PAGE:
The power of a nuclear weapons can’t be controlled by an ordinary citizen and would threaten the lives of others, therefore, the banning of nuclear weapons is within the constitution since the rights of others are threatened. The same argument can be made regarding biological weapons ownership. A Firearm on the other hand can be controlled by it’s owner and is not indiscriminate in nature, therefore firearm ownership falls under the protection of the second amendment.

That being said, from a technical standpoint a nuclear weapon is an “arm” as defined by the 2nd amendment.


30 posted on 01/14/2008 8:51:05 AM PST by ScottfromNJ
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To: jdm

strict scrutiny is the correct standard - and SCOTUS needs to realize that adopting any other standard will let the government’s nose under the tent farther than it already is wrt the 1st, 4th, and 5th amendments...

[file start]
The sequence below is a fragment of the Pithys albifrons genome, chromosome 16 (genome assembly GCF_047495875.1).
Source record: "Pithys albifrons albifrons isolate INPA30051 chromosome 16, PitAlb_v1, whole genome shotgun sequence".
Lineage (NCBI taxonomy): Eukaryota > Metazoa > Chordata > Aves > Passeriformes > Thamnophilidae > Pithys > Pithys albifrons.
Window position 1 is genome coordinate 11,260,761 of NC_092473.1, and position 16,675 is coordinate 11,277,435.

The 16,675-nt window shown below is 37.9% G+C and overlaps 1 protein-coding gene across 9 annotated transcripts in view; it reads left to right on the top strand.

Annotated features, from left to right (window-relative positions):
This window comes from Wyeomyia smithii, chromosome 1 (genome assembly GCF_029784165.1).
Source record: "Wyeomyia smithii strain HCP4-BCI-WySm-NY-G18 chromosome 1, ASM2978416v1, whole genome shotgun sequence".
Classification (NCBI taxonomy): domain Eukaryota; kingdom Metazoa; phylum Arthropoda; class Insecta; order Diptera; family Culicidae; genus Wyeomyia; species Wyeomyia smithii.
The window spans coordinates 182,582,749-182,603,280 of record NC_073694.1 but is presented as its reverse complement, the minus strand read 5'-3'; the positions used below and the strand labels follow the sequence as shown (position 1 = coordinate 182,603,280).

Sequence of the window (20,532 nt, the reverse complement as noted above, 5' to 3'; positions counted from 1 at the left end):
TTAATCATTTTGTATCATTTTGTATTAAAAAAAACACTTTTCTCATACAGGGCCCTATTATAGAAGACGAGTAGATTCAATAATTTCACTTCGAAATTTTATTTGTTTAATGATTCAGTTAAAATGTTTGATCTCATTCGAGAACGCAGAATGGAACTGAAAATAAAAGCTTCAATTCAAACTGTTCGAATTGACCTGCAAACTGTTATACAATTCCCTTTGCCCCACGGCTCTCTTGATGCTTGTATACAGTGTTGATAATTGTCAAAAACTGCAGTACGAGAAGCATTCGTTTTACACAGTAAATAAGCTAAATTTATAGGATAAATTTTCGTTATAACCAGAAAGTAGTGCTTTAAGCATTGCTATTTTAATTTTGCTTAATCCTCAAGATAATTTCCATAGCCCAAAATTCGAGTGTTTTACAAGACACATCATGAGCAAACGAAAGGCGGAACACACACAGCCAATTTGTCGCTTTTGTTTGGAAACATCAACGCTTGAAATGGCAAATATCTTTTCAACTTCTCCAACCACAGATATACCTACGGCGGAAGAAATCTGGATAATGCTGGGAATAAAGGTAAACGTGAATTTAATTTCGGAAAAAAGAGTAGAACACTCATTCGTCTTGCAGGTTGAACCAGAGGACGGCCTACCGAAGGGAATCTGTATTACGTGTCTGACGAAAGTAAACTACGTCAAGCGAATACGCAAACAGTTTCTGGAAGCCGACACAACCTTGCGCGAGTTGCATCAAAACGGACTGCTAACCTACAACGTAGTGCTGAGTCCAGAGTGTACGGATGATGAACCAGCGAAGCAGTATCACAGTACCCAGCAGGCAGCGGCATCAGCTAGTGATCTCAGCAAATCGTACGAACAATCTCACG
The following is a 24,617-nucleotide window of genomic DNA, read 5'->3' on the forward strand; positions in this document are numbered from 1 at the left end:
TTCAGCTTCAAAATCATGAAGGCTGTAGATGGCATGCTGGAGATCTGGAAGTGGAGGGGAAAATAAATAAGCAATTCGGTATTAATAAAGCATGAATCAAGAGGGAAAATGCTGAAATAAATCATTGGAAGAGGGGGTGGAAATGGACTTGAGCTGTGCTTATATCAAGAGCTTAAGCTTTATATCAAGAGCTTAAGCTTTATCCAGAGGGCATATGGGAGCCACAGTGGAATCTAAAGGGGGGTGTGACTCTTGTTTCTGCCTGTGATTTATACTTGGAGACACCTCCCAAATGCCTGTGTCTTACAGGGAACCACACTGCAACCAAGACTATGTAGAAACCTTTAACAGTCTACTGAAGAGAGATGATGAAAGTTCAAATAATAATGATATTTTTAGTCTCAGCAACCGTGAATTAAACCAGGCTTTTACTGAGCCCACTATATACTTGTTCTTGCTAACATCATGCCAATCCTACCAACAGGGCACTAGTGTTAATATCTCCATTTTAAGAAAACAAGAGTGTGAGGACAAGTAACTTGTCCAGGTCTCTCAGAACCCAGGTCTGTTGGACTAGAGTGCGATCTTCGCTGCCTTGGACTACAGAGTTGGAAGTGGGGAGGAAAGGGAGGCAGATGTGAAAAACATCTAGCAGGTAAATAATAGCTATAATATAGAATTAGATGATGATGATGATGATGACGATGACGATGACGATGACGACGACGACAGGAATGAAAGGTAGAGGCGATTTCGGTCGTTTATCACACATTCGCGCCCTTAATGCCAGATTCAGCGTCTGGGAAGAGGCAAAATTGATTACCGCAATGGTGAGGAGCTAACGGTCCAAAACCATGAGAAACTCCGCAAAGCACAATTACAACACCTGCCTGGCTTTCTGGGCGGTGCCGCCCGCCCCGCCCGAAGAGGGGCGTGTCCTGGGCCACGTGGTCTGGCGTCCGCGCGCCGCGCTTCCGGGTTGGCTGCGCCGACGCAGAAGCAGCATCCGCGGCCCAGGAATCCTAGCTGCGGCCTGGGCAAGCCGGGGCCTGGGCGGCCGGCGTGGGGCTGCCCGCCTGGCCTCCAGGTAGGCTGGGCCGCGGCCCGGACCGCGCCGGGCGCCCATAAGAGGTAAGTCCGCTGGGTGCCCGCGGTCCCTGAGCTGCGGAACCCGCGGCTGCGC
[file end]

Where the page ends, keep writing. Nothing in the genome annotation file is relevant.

31 posted on 01/14/2008 8:51:08 AM PST by Abundy
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To: davisfh

Exactly. Are they putting America on the road to gun restriction?


32 posted on 01/14/2008 8:56:46 AM PST by freekitty ((May the eagles long fly our beautiful and free American sky.))
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To: joe fonebone
when did a nuclear weapon become a firearm?

Where in the Second Amendment do you see the word "firearm"? Nuclear weapons are commonly referred to as arms, as in a "nuclear-armed Iran".

33 posted on 01/14/2008 8:57:29 AM PST by xjcsa (Thompson/Romney 2008)
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To: xjcsa

sorry.......guess i’l have to go out and buy me one now.....


34 posted on 01/14/2008 9:06:59 AM PST by joe fonebone (When in danger, when in doubt, run in circles, scream and shout)